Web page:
Finding words near each other

You can find and download this function here.

I usually put it in the same folder as my code for an assignment, and then in the assignment write from NEAR_regex import NEAR_regex. Then, you can use it in an assignment without pasting this big block of code into it.

In [1]:
def NEAR_regex(list_of_words,max_words_between=5,partial=False,cases_matter=False):
    list_of_words : list
        A list of "words", each element is a string
        This program will return a regex that will look for times where word1 
        is near word2, or word2 is near word 1.
        It works with multiple words: You can see if words1 is near word2 or
    max_words_between : int, optional
        How many "words" are allowed between words in list_of_words. The default
        is 5, but you should consider this carefully.
        "words" in between are chunks of characters. "DON don don- don12 2454" 
        is 5 words.
        This will not allow matches if the words are separated by a newline 
        ("\n") character.
    partial : Boolean, optional
        If true, will accept longer words than you give. For example, if one 
        word in your list is "how", it will match to "howdy". Be careful in 
        choosing this based on your problem. Partial makes more sense with 
        longer words. 
        The default is True.
    cases_matter: Boolean, optional bt IMPORTANT
        If True, will return a regex string that will only catch cases where  
        words in the string have the same case as given as input to this 
        function. For example, if one word here is "Hi", then the regex 
        produced by this function will not catch "hi".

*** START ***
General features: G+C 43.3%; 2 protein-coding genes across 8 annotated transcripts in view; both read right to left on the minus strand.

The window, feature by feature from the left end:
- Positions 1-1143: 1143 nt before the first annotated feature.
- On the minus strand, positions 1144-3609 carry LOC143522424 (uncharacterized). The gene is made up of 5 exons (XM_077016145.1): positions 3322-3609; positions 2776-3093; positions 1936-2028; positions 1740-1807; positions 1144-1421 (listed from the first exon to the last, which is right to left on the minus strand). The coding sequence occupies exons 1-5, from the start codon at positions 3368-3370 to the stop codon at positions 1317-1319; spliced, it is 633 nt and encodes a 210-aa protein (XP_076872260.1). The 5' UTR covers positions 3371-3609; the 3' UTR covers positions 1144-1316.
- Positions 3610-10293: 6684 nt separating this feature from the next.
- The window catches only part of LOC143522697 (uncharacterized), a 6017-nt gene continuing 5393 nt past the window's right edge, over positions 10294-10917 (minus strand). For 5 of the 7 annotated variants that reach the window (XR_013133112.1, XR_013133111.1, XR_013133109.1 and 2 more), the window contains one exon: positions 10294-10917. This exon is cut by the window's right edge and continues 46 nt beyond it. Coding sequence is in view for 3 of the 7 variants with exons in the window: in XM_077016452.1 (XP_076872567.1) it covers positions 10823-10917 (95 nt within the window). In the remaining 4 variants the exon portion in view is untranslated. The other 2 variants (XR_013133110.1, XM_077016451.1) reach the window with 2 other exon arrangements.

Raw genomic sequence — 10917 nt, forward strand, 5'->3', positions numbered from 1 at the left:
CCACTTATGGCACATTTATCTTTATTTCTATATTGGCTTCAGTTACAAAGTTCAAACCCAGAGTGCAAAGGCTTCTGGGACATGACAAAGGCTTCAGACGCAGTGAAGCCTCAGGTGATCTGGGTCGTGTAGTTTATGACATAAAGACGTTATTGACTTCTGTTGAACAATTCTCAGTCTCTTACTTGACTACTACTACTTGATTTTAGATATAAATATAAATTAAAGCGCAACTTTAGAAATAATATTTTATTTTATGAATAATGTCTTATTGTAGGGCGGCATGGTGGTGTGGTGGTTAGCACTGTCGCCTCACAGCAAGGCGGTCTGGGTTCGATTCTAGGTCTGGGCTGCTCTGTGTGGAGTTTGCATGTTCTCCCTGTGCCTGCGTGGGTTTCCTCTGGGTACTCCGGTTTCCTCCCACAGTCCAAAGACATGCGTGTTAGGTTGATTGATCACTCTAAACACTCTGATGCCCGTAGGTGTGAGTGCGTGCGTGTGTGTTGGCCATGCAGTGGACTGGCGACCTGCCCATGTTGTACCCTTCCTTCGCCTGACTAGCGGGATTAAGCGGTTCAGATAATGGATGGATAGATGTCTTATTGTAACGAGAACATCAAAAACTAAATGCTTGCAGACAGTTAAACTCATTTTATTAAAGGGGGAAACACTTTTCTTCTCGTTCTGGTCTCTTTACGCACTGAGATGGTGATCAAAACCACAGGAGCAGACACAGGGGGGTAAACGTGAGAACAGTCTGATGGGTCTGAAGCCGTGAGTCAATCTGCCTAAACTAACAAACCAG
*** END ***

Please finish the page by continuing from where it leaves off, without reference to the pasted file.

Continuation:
If false, will return a regex string that will only work if all letters
        in search string are lowercase.
        The default is True.
    See the last example. The regex is minimally greedy. 
    Feature Requests (participation credit available)
    1. A wrapper that takes the above inputs, the string to search, and a variable=count|text, and
    returns either the number of hits or the text of the matching elements. (See the examples below.)
    2. Optionally clean the string before the regex stuff happens.
    3. Optionally ignore line breaks. 
    4. Make it maximally greedy (unclear ~exactly~ what that means: in the last example,
    the "correct" answer is probably 2, but one ~could~ argue it is 4.)
    Unsure about speed
    I don't think this is a very "fast" function, but it should be robust. 
    Suggested use
    # clean your starting string 
    a_string_you_have = 'jack and jill went up the hill'
    # 1. define words and set up the regex
    words = ['jack','hill']                         
    rgx = NEAR_regex(words)                       
    # 2a. count the number of times the word groups are in the text near each other
    count = len(re.findall(rgx,a_string_you_have))              
    # 2b. print the actual text matches <-- great for checking!
    text_of_matches = [ for m in re.finditer(rgx,a_string_you_have)]

    A string which is a regex that can be used to look for cases where all the 
    input words are near each other.